Economic boycotts have symbolized international discontent with France's actions. Trade boycotts are most prominent in New Zealand, Australia, and Japan. Restaurants around the world have boycotted French products. For example, Beaujolais wine is a food product that has been particularly targeted. DeBoeuf Beaujolais had 44,000 cases valued as $270,000 canceled.(19) In 1995, tourism declined by 8% or by 15,000 fewer tourists while Club Med's resorts lost $1 million in profits.(20) The French air craft manufacturer Dassault lost a contract worth $370 million because they were banned from bidding in Australia. New Zealand also has suspended a contract pertaining to French surface-to-air missiles.(21)

3. Duration: COMPLETE (1966-96)

The tests were officially stopped in February 1996 and international condemnations ended when France signed the NPT on May 1, 1996

The time frame of French nuclear testing in the South Pacific has lasted periodically about 28 years. France began nuclear testing in Mururoa Atoll in 1966. These tests were atmospheric until 1974 when they were underground because of the NPT. Former French president, Francois Mitterand ceased testing in 1992 due to international non-proliferation obligations. On September 1995, under President Jacques Chirac, France resumed and extended nuclear testing in French Polynesia. Six of the eight tests were completed up until February 1996. France continued to sign the Comprehensive Test Ban Treaty in May 1996.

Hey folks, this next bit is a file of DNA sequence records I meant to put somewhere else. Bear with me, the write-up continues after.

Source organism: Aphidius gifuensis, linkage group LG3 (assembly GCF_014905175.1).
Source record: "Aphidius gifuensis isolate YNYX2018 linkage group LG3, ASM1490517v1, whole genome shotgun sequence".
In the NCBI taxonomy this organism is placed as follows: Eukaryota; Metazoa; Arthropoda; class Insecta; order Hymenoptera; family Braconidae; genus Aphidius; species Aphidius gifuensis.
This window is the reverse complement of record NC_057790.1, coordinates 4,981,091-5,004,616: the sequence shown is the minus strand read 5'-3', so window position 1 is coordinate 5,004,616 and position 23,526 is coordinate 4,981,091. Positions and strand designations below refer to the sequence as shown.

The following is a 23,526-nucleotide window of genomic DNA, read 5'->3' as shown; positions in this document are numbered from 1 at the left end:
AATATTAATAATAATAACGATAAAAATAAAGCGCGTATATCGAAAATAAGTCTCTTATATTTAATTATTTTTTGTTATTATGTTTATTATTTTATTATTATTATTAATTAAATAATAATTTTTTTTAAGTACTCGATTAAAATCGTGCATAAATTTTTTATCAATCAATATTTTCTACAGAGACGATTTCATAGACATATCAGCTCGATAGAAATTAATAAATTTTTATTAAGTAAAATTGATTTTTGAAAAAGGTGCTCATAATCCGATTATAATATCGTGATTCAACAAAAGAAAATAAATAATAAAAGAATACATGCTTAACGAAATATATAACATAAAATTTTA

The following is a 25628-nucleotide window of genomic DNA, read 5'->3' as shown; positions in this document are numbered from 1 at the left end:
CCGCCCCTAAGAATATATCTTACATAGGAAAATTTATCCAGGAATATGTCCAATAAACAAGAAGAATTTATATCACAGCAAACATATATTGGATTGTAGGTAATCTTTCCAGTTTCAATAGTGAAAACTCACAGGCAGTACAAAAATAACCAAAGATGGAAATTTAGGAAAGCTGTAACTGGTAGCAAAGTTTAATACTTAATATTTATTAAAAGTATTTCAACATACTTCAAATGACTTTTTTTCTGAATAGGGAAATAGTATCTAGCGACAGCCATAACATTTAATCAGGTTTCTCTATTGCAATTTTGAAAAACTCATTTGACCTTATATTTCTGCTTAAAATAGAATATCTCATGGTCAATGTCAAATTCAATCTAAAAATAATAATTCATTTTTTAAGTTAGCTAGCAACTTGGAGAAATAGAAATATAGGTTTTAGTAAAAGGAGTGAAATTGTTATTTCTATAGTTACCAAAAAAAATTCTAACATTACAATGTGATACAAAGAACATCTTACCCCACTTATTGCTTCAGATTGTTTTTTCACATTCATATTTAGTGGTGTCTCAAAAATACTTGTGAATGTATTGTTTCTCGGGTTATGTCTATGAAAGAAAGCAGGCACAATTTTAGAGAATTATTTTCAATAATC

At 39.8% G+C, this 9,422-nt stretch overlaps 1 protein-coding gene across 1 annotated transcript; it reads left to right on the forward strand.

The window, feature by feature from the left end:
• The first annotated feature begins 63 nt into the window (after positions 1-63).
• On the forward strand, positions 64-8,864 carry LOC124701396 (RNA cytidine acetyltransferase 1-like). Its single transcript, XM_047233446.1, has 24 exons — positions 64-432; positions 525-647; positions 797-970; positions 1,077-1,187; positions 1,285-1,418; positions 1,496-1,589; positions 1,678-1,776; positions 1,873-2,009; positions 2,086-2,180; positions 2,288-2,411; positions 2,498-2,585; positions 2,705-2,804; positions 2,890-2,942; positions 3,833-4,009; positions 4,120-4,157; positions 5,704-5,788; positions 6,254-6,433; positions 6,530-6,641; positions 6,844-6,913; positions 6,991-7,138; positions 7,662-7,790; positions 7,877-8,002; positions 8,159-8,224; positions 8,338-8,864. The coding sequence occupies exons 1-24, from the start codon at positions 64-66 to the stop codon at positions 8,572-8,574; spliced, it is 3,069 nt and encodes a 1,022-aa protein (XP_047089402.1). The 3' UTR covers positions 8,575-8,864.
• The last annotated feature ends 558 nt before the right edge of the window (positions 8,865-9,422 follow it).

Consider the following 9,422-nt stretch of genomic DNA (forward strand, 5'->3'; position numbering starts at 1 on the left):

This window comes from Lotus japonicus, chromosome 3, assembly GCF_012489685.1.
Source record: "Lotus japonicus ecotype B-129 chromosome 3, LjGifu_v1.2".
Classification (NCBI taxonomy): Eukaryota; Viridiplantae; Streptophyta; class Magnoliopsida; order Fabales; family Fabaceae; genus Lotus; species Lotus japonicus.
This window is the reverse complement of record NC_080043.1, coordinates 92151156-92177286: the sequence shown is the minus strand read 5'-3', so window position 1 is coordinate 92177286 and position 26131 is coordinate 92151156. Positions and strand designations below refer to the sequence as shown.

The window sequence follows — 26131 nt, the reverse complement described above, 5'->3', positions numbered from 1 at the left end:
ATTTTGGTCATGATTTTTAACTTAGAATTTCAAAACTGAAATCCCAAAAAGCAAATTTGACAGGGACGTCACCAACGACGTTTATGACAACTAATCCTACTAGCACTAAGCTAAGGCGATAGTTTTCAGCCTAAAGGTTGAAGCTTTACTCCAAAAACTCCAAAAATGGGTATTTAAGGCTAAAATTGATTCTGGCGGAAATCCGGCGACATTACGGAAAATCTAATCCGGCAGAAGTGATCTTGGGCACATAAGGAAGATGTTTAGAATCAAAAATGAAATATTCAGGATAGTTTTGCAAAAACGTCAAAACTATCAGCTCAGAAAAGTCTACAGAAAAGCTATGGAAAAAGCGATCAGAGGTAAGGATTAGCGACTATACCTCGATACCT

4. Location

Continent: Pacific

Region: Southeast Pacific

Country: France

5. Actors: France, New Zealand, Vanatu

II. Environment Aspects

6. Type of Environmental Problem: RADIOACTIVE

The ocean and the land of Mururoa Atoll have been directly affected by the above-ground and underground nuclear testing throughout the years. Surrounding islands and countries such as New Zealand, Australia,and Japan have also been exposed to radioactivity indirectly. The amount, however, is minimal and the results of significant damage to humans and aquatic life are inconclusive. There is coral damage from the impact nuclear explosions and possible damage to the plankton and fish in the sea. Furthermore, the radioactive fallout contaminates the coral and plankton, the air when it rains, and the sea through radioactive leaks.

7. Type of Habitat: OCEAN

8. Act and Harm Sites:

Act Site       Harm Site           Example

Mururoa        South West Pacific  Drifting radiation

 III. Conflict Aspects

9. Type of Conflict: WARHARM

10. Level of Conflict: Interstate